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If anyone has ever told you that you can "sleep when you're dead" they are either joking (at least I hope) or they have no idea what they are talking about.

There are two angles to come at this from... firstly, daily rest (primarily sleep), and secondly the more macro (long-term) rest, like finding balance or taking time away from work to avoid burnout.

If you get 5 hours of sleep instead of 7, how much more do you think you'll get done?

In the short term it might be a lot, but in my opinion, it will never last.

The likelihood is you'll either have to take more breaks from work, or procrastinate more, because you're tired.

Either that or it will catch up with you to the point that you'll need a long lie-in or a day off to rest.

Alternatively, you could avoid this, do a similar amount of total work, and have consistent adequate sleep.

You will also (110%!!!!!) perform better in the hours that you are awake if you rest properly - whilst maintaining better health.

When it comes to the long-term balance, it's all about being self-aware. You have to be your own best expert.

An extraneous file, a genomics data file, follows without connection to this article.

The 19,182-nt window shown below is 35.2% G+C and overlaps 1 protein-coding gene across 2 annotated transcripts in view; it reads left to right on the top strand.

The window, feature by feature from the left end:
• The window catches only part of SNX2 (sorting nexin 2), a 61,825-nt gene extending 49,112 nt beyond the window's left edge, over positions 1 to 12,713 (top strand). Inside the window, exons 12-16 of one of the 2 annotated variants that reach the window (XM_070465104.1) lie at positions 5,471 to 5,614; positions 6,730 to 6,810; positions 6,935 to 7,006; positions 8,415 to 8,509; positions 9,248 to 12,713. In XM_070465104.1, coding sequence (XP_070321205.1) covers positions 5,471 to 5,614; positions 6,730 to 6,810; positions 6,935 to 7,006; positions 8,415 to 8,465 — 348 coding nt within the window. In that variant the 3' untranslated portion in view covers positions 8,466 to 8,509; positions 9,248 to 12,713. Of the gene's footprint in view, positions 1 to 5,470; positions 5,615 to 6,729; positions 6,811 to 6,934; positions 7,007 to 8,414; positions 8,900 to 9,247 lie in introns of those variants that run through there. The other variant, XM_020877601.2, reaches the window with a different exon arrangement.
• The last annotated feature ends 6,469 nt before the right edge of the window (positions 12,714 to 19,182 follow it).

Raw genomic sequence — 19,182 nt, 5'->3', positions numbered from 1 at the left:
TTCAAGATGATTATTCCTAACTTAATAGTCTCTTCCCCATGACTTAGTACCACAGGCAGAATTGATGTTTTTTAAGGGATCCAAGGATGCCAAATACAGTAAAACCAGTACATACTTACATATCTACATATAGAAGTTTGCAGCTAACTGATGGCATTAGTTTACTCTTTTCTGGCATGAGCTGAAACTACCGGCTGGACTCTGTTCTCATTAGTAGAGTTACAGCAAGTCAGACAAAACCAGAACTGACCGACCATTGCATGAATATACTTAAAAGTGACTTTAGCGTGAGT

Check-in and ask yourself, "How long can this last?".

You won't always get this right, and it takes experience to know how much you've truly got left in the tank.

For example: In my first two years of university, I found that I consistently lost momentum in February (after January exams) and had to chase my tail the rest of the year.

The third time around I knew this, so took a week or two fully off the moment my exams finished to completely refresh, then kicked on again - and the difference was enormous, I just needed some rest.

At the end of the day, the only way to find your limits is to push them, and with this comes mistakes and burnouts...

But that's just part of the process.

Do you want to take me on as a coach?

I spent over two eyars writing the most comprehensive guide to intermittent fasting, and you'll find it on your local Amazon!


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